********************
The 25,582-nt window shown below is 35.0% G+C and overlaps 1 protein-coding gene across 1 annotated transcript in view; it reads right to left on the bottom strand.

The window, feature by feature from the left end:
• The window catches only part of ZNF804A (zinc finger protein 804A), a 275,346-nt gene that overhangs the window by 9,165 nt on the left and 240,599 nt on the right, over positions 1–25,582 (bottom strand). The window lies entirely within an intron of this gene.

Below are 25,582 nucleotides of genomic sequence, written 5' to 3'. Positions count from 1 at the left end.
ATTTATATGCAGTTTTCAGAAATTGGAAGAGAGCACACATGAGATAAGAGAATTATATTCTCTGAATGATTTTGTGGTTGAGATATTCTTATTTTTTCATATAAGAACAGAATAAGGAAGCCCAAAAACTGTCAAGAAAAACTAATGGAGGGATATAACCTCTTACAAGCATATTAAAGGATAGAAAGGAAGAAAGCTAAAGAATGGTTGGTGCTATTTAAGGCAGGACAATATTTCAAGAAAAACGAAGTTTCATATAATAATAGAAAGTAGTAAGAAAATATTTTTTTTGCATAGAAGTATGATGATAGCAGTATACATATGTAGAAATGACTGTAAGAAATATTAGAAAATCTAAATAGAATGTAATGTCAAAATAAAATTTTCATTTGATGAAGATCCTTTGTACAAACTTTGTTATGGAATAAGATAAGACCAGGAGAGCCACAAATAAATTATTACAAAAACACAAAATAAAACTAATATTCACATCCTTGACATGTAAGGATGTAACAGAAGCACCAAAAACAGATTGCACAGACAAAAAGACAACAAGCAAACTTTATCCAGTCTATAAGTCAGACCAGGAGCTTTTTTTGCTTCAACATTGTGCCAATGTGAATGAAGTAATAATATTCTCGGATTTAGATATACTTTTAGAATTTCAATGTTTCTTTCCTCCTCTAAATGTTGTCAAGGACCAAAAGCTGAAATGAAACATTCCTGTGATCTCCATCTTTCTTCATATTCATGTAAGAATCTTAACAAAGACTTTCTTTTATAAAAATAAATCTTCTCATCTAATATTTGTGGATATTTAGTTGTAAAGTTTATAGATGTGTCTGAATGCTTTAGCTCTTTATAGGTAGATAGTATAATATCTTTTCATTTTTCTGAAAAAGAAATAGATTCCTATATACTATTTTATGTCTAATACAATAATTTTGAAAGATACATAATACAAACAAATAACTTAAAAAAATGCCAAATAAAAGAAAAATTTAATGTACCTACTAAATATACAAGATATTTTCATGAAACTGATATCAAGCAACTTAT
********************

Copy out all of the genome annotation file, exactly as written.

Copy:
The 25,582-nt window shown below is 35.0% G+C and overlaps 1 protein-coding gene across 1 annotated transcript in view; it reads right to left on the bottom strand.

The window, feature by feature from the left end:
• The window catches only part of ZNF804A (zinc finger protein 804A), a 275,346-nt gene that overhangs the window by 9,165 nt on the left and 240,599 nt on the right, over positions 1–25,582 (bottom strand). The window lies entirely within an intron of this gene.

Below are 25,582 nucleotides of genomic sequence, written 5' to 3'. Positions count from 1 at the left end.
ATTTATATGCAGTTTTCAGAAATTGGAAGAGAGCACACATGAGATAAGAGAATTATATTCTCTGAATGATTTTGTGGTTGAGATATTCTTATTTTTTCATATAAGAACAGAATAAGGAAGCCCAAAAACTGTCAAGAAAAACTAATGGAGGGATATAACCTCTTACAAGCATATTAAAGGATAGAAAGGAAGAAAGCTAAAGAATGGTTGGTGCTATTTAAGGCAGGACAATATTTCAAGAAAAACGAAGTTTCATATAATAATAGAAAGTAGTAAGAAAATATTTTTTTTGCATAGAAGTATGATGATAGCAGTATACATATGTAGAAATGACTGTAAGAAATATTAGAAAATCTAAATAGAATGTAATGTCAAAATAAAATTTTCATTTGATGAAGATCCTTTGTACAAACTTTGTTATGGAATAAGATAAGACCAGGAGAGCCACAAATAAATTATTACAAAAACACAAAATAAAACTAATATTCACATCCTTGACATGTAAGGATGTAACAGAAGCACCAAAAACAGATTGCACAGACAAAAAGACAACAAGCAAACTTTATCCAGTCTATAAGTCAGACCAGGAGCTTTTTTTGCTTCAACATTGTGCCAATGTGAATGAAGTAATAATATTCTCGGATTTAGATATACTTTTAGAATTTCAATGTTTCTTTCCTCCTCTAAATGTTGTCAAGGACCAAAAGCTGAAATGAAACATTCCTGTGATCTCCATCTTTCTTCATATTCATGTAAGAATCTTAACAAAGACTTTCTTTTATAAAAATAAATCTTCTCATCTAATATTTGTGGATATTTAGTTGTAAAGTTTATAGATGTGTCTGAATGCTTTAGCTCTTTATAGGTAGATAGTATAATATCTTTTCATTTTTCTGAAAAAGAAATAGATTCCTATATACTATTTTATGTCTAATACAATAATTTTGAAAGATACATAATACAAACAAATAACTTAAAAAAATGCCAAATAAAAGAAAAATTTAATGTACCTACTAAATATACAAGATATTTTCATGAAACTGATATCAAGCAACTTAT